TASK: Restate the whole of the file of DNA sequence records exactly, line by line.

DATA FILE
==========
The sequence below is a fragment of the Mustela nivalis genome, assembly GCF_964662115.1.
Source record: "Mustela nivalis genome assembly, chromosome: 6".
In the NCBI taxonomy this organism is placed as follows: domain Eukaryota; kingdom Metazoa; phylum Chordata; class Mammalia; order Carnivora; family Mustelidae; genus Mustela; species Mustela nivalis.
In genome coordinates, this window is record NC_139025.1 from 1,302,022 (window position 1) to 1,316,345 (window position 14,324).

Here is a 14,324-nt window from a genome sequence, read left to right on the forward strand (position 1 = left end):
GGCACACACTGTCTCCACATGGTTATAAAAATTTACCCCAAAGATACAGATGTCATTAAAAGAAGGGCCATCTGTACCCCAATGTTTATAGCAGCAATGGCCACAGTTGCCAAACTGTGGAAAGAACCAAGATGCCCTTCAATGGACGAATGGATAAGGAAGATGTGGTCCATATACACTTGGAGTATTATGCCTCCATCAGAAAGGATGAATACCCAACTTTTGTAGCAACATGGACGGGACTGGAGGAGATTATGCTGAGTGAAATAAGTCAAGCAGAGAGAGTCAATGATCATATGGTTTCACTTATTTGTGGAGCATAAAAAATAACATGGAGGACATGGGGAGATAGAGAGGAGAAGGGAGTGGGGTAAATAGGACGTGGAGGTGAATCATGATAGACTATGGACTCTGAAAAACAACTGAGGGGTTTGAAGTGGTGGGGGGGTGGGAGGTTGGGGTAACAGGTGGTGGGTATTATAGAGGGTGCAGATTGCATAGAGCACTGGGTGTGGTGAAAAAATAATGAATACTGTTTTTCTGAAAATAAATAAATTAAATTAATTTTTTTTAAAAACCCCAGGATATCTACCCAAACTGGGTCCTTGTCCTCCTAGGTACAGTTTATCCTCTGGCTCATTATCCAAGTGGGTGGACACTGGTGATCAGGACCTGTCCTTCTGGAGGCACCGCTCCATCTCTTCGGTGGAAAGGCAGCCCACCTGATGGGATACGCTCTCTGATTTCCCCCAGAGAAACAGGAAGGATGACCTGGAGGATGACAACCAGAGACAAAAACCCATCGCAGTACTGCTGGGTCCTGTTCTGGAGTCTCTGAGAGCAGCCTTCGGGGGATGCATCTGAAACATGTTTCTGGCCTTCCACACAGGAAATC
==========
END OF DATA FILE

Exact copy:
The sequence below is a fragment of the Mustela nivalis genome, assembly GCF_964662115.1.
Source record: "Mustela nivalis genome assembly, chromosome: 6".
In the NCBI taxonomy this organism is placed as follows: domain Eukaryota; kingdom Metazoa; phylum Chordata; class Mammalia; order Carnivora; family Mustelidae; genus Mustela; species Mustela nivalis.
In genome coordinates, this window is record NC_139025.1 from 1,302,022 (window position 1) to 1,316,345 (window position 14,324).

Here is a 14,324-nt window from a genome sequence, read left to right on the forward strand (position 1 = left end):
GGCACACACTGTCTCCACATGGTTATAAAAATTTACCCCAAAGATACAGATGTCATTAAAAGAAGGGCCATCTGTACCCCAATGTTTATAGCAGCAATGGCCACAGTTGCCAAACTGTGGAAAGAACCAAGATGCCCTTCAATGGACGAATGGATAAGGAAGATGTGGTCCATATACACTTGGAGTATTATGCCTCCATCAGAAAGGATGAATACCCAACTTTTGTAGCAACATGGACGGGACTGGAGGAGATTATGCTGAGTGAAATAAGTCAAGCAGAGAGAGTCAATGATCATATGGTTTCACTTATTTGTGGAGCATAAAAAATAACATGGAGGACATGGGGAGATAGAGAGGAGAAGGGAGTGGGGTAAATAGGACGTGGAGGTGAATCATGATAGACTATGGACTCTGAAAAACAACTGAGGGGTTTGAAGTGGTGGGGGGGTGGGAGGTTGGGGTAACAGGTGGTGGGTATTATAGAGGGTGCAGATTGCATAGAGCACTGGGTGTGGTGAAAAAATAATGAATACTGTTTTTCTGAAAATAAATAAATTAAATTAATTTTTTTTAAAAACCCCAGGATATCTACCCAAACTGGGTCCTTGTCCTCCTAGGTACAGTTTATCCTCTGGCTCATTATCCAAGTGGGTGGACACTGGTGATCAGGACCTGTCCTTCTGGAGGCACCGCTCCATCTCTTCGGTGGAAAGGCAGCCCACCTGATGGGATACGCTCTCTGATTTCCCCCAGAGAAACAGGAAGGATGACCTGGAGGATGACAACCAGAGACAAAAACCCATCGCAGTACTGCTGGGTCCTGTTCTGGAGTCTCTGAGAGCAGCCTTCGGGGGATGCATCTGAAACATGTTTCTGGCCTTCCACACAGGAAATC